The news comes following a petition titled The Great Barrington Declaration, which argued against lockdowns and school and business closures and got almost 500,000 signatures – although some of them were fake.

“Current lockdown policies are producing devastating effects on short and long-term public health,” the declaration states, adding, “The most compassionate approach that balances the risks and benefits of reaching herd immunity, is to allow those who are at minimal risk of death to live their lives normally to build up immunity to the virus through natural infection, while better protecting those who are at highest risk. We call this Focused Protection.”

Essentially, herd immunity is when enough people are immune to a disease, like Covid-19, that the disease can’t be transmitted as easily and thus provides indirect protection.

It’s been rumoured that the government has been leaning towards this plan of action for some time now, although this is the first real admission.

In response to today’s news, experts around the world have been voicing their concerns.

And this isn’t the first time we’ve heard experts say herd immunity is not a good idea.

For example, the head of the World Health Organization said Monday that allowing the novel coronavirus to spread in an attempt to reach herd immunity was “simply unethical.”

Similarly, the National Institutes of Health (NIH) director Francis Collins also denounced herd immunity as a viable plan.

“What I worry about with this is it’s being presented as if it’s a major alternative view that’s held by large numbers of experts in the scientific community. That is not true. This is a fringe component of epidemiology. This is not mainstream science. It fits into the political views of certain parts of our confused political establishment,” he said in an interview.

Not to mention studies continue to show that Sweden’s attempts at herd immunity have failed and have resulted in a higher Covid-19 death toll than expected.

As more research comes out, scientists are starting to learn that Covid-19 immunity, even in those who were severely infected, can fade after a few weeks.

This is why we’ve seen cases of reinfection and why many experts are advising against a herd immunity plan.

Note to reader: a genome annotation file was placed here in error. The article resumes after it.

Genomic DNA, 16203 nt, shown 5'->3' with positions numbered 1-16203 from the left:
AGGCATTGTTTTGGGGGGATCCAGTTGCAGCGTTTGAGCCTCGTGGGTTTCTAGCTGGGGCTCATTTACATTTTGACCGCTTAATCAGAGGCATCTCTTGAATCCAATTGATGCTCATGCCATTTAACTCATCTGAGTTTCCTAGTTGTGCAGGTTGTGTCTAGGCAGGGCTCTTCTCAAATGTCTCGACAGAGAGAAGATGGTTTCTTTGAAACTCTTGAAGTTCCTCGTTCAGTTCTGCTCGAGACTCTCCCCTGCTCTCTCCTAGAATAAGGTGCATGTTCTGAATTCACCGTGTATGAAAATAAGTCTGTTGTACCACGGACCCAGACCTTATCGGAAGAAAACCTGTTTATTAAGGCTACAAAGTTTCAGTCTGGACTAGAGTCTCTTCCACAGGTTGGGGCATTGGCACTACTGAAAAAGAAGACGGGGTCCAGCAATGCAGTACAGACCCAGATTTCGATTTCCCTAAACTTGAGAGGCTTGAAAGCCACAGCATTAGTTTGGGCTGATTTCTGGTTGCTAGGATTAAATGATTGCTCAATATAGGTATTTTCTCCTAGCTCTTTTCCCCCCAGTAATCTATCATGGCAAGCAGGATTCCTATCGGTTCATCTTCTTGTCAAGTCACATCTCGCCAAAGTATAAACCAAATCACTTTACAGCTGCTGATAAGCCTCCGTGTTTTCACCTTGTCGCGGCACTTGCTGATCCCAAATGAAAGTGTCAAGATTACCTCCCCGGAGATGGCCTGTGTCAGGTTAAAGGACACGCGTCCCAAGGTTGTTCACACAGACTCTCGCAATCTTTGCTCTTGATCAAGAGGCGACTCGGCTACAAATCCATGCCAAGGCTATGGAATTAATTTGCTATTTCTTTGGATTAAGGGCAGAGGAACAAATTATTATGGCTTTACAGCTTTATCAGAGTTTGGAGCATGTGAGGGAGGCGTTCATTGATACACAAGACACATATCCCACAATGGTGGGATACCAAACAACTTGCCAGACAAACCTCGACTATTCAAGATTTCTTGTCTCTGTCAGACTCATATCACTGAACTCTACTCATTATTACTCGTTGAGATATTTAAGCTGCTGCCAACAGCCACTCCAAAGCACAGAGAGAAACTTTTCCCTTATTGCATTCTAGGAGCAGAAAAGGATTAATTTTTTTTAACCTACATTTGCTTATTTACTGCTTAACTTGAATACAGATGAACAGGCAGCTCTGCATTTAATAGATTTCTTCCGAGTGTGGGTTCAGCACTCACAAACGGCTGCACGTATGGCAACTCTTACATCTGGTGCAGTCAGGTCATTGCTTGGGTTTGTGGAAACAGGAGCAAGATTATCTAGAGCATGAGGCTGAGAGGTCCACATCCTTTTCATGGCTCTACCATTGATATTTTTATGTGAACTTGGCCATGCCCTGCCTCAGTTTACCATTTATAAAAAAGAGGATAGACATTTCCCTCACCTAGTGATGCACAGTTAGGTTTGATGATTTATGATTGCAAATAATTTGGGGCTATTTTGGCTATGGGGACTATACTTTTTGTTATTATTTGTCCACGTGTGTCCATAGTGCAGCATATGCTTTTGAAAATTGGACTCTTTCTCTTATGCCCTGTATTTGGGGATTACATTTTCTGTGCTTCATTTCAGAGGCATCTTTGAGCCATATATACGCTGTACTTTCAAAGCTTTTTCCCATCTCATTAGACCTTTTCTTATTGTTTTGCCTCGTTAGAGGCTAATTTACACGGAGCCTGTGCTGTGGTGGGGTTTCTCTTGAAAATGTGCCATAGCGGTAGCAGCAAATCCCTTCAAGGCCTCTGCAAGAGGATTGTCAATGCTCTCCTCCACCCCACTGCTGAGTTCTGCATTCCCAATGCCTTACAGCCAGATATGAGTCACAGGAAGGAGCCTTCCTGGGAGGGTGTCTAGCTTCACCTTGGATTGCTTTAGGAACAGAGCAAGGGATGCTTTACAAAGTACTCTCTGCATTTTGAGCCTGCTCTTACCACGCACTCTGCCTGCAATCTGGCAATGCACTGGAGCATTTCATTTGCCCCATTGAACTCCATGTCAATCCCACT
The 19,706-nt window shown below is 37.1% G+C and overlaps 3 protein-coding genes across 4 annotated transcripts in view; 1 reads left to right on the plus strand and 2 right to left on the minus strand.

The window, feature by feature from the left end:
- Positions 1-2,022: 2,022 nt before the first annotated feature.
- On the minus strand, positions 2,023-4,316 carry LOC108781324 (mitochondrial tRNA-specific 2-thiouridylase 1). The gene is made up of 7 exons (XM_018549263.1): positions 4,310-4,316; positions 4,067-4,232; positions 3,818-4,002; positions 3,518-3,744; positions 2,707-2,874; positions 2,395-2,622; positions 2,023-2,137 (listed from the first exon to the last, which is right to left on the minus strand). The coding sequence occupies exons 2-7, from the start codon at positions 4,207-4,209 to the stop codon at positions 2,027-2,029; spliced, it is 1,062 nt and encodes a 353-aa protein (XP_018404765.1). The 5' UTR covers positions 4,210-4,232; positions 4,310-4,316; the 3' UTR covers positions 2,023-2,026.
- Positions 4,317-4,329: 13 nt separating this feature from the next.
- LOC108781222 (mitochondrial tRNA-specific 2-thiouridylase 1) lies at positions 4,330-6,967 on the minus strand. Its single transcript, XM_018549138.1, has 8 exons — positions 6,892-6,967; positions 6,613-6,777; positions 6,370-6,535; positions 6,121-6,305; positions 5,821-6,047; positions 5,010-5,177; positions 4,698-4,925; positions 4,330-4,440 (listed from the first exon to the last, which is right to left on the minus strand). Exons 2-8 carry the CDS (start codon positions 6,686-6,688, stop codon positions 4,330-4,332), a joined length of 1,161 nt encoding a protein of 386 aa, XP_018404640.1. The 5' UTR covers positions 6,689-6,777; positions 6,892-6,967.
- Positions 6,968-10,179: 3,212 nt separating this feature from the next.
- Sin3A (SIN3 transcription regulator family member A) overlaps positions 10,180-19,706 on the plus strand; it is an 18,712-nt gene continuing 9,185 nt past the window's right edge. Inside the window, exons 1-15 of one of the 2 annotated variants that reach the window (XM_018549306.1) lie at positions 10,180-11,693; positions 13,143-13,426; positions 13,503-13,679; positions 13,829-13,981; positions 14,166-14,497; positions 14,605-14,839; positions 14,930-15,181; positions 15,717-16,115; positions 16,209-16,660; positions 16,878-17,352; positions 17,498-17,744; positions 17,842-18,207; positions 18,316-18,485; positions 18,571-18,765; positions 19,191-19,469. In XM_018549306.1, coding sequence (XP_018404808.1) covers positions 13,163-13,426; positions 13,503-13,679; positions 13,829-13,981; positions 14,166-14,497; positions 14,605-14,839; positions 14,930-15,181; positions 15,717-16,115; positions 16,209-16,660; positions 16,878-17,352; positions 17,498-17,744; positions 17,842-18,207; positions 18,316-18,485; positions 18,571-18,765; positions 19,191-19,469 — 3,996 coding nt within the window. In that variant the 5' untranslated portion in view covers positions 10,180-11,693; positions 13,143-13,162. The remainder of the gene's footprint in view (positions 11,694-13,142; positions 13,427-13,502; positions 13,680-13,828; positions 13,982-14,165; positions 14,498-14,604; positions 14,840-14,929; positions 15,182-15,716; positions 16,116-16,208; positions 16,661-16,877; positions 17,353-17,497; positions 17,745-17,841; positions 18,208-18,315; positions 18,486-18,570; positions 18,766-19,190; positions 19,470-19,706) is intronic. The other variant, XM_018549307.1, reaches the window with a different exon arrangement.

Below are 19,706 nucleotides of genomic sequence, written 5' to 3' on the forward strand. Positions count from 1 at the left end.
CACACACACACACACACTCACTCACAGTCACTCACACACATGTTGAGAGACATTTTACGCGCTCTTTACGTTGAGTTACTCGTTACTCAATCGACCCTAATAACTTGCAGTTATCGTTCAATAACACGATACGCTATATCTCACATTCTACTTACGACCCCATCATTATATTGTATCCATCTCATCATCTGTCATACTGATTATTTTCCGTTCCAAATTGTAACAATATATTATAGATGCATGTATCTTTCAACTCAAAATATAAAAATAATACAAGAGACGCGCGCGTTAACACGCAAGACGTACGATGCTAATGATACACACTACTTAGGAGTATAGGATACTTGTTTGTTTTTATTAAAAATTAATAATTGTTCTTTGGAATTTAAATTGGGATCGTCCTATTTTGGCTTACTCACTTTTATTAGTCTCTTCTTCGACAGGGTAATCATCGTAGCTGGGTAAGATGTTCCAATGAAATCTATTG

Currently less than 10% of the population in the U.S. are immune to Covid-19 but for herd immunity to be achieved most experts estimate between 40% to 80% of the population would need to be infected.

To put that into context, that means around 197 million people would need to be infected in America. And assuming that the Covid-19 fatality rate is somewhere between 0.5% and 1%, based on numbers from the World Health Organization (WHO), more than 1 million people would die – at minimum.

William Haseltine, Chair and President of ACCESS Health International, told CNN “herd immunity is another word for mass murder. We are looking at two to six million Americans dead – not just this year but every year.”  

This is an unmitigated disaster for our country – to have people at the highest levels of our government countermanding our best public health officials. We know this epidemic can be put under control. Other countries have done it. We are doing the opposite.”

Nevada man’s COVID-19 reinfection, the first in the US, is ‘yellow caution light’ about risk of coronavirus

https://www.yahoo.com/news/nevada-mans-covid-19-reinfection-223155707.html

COVID-19 reinfection: Nevada man is first confirmed American case

An otherwise healthy 25-year-old Nevada man is the first American confirmed to have caught COVID-19 twice, with the second infection worse than the first.

He has recovered, but his case raises questions about how long people are protected after being infected with the coronavirus that causes the disease, and potentially how protective a vaccine might be.

“It’s a yellow caution light,” said Dr. William Schaffner, an infectious disease expert at the Vanderbilt University School of Medicine in Nashville, Tennessee, who was not involved in the research.

Respiratory infections like COVID-19 don’t provide lifelong immunity like a measles infection. So, Dr. Paul Offit, an infectious disease expert at Children’s Hospital of Philadelphia, said he’s not at all surprised people could get infected twice with the coronavirus, SARS-CoV-2. 

It’s too soon to know whether the man from Washoe County, Nevada, who had no known health problems other than his double infection, was highly unusual or if many people could easily get infected more than once with SARS-CoV-2, Schaffner said.

“There’s hardly an infectious disease doctor in the country who hasn’t encountered a patient who thinks they’ve had a second infection,” he said. “Whether that’s true or not, we don’t know. There are lots of respiratory infections out there.”

How rare is he?

There have been at least 22 documented cases of reinfection worldwide since the start of the pandemic, but it’s unclear how many cases there have actually been, and how common it may be among people who don’t even know they’re infected.

“It could be a one in a million event, we don’t know,” said Akiko Iwasaki, an immunologist at Yale University and an investigator with the Howard Hughes Medical Institute, who wrote a commentary with the study.